Is Your Family Safe From Carbon Monoxide Poisoning?

English: Natural gas burning

English: Natural gas burning (Photo credit: Wikipedia)

A Safety Message from the City of Mesa’s Energy Resources Department

IS YOUR FAMILY SAFE FROM CARBON MONOXIDE POISONING?

Carbon Monoxide (CO) is a colorless, odorless, toxic gas that is produced as result of incomplete combustion when fuel burning appliances are not properly adjusted or ventilated.

The initial symptoms of CO poisoning are similar to the flu (but without fever) and will typically affect everyone in a household where CO is present.  Symptoms may include tiredness, headaches, nausea, dizziness, drowsiness, blurred vision, or shortness of breath.

If CO poisoning is suspected; get fresh air immediately, seek medical attention if necessary, and call the City of Mesa at (480) 644-4277 (GASS) or 911.

Maintaining your natural gas appliances is the best way to safeguard your home from a natural gas accident.  Always put safety first when using natural gas appliances of any kind.  Your natural gas flame should be blue with a hint of yellow near the tip.  A yellow flame indicates incomplete combustion and is potentially dangerous.  Call a qualified contractor if you suspect your appliances are not operating properly.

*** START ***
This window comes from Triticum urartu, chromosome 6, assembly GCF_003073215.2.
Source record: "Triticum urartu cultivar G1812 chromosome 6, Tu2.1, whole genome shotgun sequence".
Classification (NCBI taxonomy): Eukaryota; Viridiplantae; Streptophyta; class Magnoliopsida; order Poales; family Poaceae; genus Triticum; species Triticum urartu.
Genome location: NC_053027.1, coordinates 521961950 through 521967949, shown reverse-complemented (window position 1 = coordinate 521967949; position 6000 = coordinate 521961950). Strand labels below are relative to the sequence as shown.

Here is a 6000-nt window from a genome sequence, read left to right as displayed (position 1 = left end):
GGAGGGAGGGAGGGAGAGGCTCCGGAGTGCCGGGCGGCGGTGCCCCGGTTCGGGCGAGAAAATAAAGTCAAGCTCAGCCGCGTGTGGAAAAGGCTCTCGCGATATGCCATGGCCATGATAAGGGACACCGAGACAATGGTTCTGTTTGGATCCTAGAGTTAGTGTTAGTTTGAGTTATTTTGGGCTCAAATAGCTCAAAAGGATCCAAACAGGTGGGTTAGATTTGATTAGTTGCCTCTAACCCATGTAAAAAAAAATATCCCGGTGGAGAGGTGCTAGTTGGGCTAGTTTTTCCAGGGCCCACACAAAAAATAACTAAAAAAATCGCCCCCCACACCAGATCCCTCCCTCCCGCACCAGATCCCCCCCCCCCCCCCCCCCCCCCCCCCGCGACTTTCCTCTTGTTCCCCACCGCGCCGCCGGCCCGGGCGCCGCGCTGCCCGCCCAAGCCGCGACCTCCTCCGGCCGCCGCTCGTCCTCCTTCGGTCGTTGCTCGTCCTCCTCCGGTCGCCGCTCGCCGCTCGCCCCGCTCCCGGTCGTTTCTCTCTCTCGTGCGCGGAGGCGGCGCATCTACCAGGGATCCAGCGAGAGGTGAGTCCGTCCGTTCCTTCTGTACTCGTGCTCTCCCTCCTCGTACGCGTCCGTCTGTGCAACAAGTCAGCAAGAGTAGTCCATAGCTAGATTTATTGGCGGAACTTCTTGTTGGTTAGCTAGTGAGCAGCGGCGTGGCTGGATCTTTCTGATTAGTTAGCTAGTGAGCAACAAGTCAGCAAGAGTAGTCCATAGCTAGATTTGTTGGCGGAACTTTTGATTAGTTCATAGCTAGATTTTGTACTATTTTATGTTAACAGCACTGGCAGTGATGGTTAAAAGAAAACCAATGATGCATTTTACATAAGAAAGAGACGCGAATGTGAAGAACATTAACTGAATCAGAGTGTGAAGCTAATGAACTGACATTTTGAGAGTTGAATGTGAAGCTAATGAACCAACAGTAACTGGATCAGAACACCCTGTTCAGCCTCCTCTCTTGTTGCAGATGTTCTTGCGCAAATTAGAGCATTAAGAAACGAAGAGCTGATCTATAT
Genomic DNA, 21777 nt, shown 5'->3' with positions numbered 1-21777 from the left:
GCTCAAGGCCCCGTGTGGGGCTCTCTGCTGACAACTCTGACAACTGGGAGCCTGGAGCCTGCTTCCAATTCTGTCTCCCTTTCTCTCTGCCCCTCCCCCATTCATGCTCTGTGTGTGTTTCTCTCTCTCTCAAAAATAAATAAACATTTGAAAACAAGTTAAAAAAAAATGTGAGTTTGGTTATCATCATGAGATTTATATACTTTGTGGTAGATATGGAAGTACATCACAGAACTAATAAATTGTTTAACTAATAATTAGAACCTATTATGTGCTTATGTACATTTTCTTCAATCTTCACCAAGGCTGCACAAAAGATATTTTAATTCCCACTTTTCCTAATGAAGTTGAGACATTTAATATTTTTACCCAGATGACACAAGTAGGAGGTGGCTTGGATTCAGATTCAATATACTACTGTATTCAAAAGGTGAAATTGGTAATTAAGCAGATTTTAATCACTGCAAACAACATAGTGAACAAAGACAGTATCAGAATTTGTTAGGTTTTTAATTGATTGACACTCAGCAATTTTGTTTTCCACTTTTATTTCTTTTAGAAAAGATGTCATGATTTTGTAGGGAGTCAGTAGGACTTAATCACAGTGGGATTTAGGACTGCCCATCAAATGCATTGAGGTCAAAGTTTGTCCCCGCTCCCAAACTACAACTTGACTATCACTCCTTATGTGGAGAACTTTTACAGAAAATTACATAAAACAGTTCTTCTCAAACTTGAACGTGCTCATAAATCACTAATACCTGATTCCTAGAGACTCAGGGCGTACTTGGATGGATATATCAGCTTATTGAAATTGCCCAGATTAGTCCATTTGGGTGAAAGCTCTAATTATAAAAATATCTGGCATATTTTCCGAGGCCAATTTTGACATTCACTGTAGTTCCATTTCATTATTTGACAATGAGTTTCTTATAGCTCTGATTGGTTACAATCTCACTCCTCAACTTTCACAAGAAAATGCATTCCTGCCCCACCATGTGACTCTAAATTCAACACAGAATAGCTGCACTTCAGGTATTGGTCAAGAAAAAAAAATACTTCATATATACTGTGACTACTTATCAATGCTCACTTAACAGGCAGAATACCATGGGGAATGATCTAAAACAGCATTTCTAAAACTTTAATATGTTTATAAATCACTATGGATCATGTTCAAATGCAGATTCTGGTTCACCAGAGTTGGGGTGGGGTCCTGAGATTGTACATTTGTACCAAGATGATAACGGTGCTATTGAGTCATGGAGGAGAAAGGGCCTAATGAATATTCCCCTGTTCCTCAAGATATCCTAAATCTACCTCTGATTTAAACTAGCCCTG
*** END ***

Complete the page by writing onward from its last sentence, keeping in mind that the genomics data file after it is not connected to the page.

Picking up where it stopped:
Home Safety Tips:

  • CO detectors are not required but are recommended.
  • Follow manufacturers’ instructions for the care and use of gas appliances and equipment.
  • Have your gas appliances installed and serviced by qualified industry professionals.
  • Inspect and replace if necessary, all gas appliances, connectors, furnaces, vents, flues, chimneys, and gas lines to your home.
  • Replace your furnace air filters monthly throughout the heating season.
  • Never operate gasoline powered engines or charcoal grills in closed garages, basements, or buildings.

For additional information or home safety tips on CO poisoning, visit mesaaz.gov/energy.

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About Jeff

Long time volunteer in the San Tan Valley/Queen Creek area of Arizona.

Posted on October 3, 2012, in From Mesa Gas and tagged , , . Bookmark the permalink. Leave a comment.

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